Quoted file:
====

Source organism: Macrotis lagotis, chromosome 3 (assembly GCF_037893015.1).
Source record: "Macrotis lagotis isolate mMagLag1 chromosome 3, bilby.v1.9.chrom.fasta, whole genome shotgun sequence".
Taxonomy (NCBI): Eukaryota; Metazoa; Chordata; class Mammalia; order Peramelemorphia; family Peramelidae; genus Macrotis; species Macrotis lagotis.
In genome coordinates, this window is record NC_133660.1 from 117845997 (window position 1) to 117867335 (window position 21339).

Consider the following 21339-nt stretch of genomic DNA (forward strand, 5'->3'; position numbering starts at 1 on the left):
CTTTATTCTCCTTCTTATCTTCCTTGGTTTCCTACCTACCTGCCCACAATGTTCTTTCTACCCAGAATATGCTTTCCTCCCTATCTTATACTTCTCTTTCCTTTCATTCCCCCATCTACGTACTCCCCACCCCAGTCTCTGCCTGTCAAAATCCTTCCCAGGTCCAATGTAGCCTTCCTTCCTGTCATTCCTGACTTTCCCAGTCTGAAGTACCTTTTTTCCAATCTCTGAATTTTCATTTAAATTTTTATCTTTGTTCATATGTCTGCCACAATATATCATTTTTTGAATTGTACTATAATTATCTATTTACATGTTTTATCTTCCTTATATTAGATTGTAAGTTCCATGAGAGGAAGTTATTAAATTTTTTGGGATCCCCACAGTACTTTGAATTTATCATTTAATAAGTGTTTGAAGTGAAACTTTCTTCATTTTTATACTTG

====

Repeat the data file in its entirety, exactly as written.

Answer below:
Source organism: Macrotis lagotis, chromosome 3 (assembly GCF_037893015.1).
Source record: "Macrotis lagotis isolate mMagLag1 chromosome 3, bilby.v1.9.chrom.fasta, whole genome shotgun sequence".
Taxonomy (NCBI): Eukaryota; Metazoa; Chordata; class Mammalia; order Peramelemorphia; family Peramelidae; genus Macrotis; species Macrotis lagotis.
In genome coordinates, this window is record NC_133660.1 from 117845997 (window position 1) to 117867335 (window position 21339).

Consider the following 21339-nt stretch of genomic DNA (forward strand, 5'->3'; position numbering starts at 1 on the left):
CTTTATTCTCCTTCTTATCTTCCTTGGTTTCCTACCTACCTGCCCACAATGTTCTTTCTACCCAGAATATGCTTTCCTCCCTATCTTATACTTCTCTTTCCTTTCATTCCCCCATCTACGTACTCCCCACCCCAGTCTCTGCCTGTCAAAATCCTTCCCAGGTCCAATGTAGCCTTCCTTCCTGTCATTCCTGACTTTCCCAGTCTGAAGTACCTTTTTTCCAATCTCTGAATTTTCATTTAAATTTTTATCTTTGTTCATATGTCTGCCACAATATATCATTTTTTGAATTGTACTATAATTATCTATTTACATGTTTTATCTTCCTTATATTAGATTGTAAGTTCCATGAGAGGAAGTTATTAAATTTTTTGGGATCCCCACAGTACTTTGAATTTATCATTTAATAAGTGTTTGAAGTGAAACTTTCTTCATTTTTATACTTG